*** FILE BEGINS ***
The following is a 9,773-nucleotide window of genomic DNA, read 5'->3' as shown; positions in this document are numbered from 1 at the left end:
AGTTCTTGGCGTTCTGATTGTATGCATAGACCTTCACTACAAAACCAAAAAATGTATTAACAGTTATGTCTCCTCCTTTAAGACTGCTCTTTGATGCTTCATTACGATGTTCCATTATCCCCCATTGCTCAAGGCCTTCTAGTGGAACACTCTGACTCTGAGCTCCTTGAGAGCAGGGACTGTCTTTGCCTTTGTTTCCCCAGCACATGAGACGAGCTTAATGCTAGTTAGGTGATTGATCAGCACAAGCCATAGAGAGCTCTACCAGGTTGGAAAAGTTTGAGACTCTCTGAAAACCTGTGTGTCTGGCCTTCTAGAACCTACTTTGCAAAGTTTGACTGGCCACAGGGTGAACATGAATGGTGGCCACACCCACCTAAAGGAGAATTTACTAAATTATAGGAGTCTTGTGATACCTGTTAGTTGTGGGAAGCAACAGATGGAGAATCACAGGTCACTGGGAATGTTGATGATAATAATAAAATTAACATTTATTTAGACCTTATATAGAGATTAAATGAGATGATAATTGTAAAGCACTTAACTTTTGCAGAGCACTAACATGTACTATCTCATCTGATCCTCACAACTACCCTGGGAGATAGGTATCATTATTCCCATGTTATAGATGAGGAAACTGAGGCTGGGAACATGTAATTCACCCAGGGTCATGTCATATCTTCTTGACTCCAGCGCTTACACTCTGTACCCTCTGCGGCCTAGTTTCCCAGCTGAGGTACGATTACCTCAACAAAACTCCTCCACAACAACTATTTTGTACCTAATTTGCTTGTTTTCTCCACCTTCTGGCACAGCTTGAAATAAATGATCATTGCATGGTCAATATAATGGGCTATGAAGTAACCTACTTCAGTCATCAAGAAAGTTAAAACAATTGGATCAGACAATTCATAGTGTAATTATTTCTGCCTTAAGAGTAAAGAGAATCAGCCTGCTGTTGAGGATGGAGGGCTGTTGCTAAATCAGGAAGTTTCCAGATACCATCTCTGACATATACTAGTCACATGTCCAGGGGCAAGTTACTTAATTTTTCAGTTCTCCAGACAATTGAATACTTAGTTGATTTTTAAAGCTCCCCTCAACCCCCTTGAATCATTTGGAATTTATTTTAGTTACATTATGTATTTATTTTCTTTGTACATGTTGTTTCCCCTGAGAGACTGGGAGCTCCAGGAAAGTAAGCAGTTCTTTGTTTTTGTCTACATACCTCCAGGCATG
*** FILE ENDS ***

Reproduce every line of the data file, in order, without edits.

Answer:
The following is a 9,773-nucleotide window of genomic DNA, read 5'->3' as shown; positions in this document are numbered from 1 at the left end:
AGTTCTTGGCGTTCTGATTGTATGCATAGACCTTCACTACAAAACCAAAAAATGTATTAACAGTTATGTCTCCTCCTTTAAGACTGCTCTTTGATGCTTCATTACGATGTTCCATTATCCCCCATTGCTCAAGGCCTTCTAGTGGAACACTCTGACTCTGAGCTCCTTGAGAGCAGGGACTGTCTTTGCCTTTGTTTCCCCAGCACATGAGACGAGCTTAATGCTAGTTAGGTGATTGATCAGCACAAGCCATAGAGAGCTCTACCAGGTTGGAAAAGTTTGAGACTCTCTGAAAACCTGTGTGTCTGGCCTTCTAGAACCTACTTTGCAAAGTTTGACTGGCCACAGGGTGAACATGAATGGTGGCCACACCCACCTAAAGGAGAATTTACTAAATTATAGGAGTCTTGTGATACCTGTTAGTTGTGGGAAGCAACAGATGGAGAATCACAGGTCACTGGGAATGTTGATGATAATAATAAAATTAACATTTATTTAGACCTTATATAGAGATTAAATGAGATGATAATTGTAAAGCACTTAACTTTTGCAGAGCACTAACATGTACTATCTCATCTGATCCTCACAACTACCCTGGGAGATAGGTATCATTATTCCCATGTTATAGATGAGGAAACTGAGGCTGGGAACATGTAATTCACCCAGGGTCATGTCATATCTTCTTGACTCCAGCGCTTACACTCTGTACCCTCTGCGGCCTAGTTTCCCAGCTGAGGTACGATTACCTCAACAAAACTCCTCCACAACAACTATTTTGTACCTAATTTGCTTGTTTTCTCCACCTTCTGGCACAGCTTGAAATAAATGATCATTGCATGGTCAATATAATGGGCTATGAAGTAACCTACTTCAGTCATCAAGAAAGTTAAAACAATTGGATCAGACAATTCATAGTGTAATTATTTCTGCCTTAAGAGTAAAGAGAATCAGCCTGCTGTTGAGGATGGAGGGCTGTTGCTAAATCAGGAAGTTTCCAGATACCATCTCTGACATATACTAGTCACATGTCCAGGGGCAAGTTACTTAATTTTTCAGTTCTCCAGACAATTGAATACTTAGTTGATTTTTAAAGCTCCCCTCAACCCCCTTGAATCATTTGGAATTTATTTTAGTTACATTATGTATTTATTTTCTTTGTACATGTTGTTTCCCCTGAGAGACTGGGAGCTCCAGGAAAGTAAGCAGTTCTTTGTTTTTGTCTACATACCTCCAGGCATG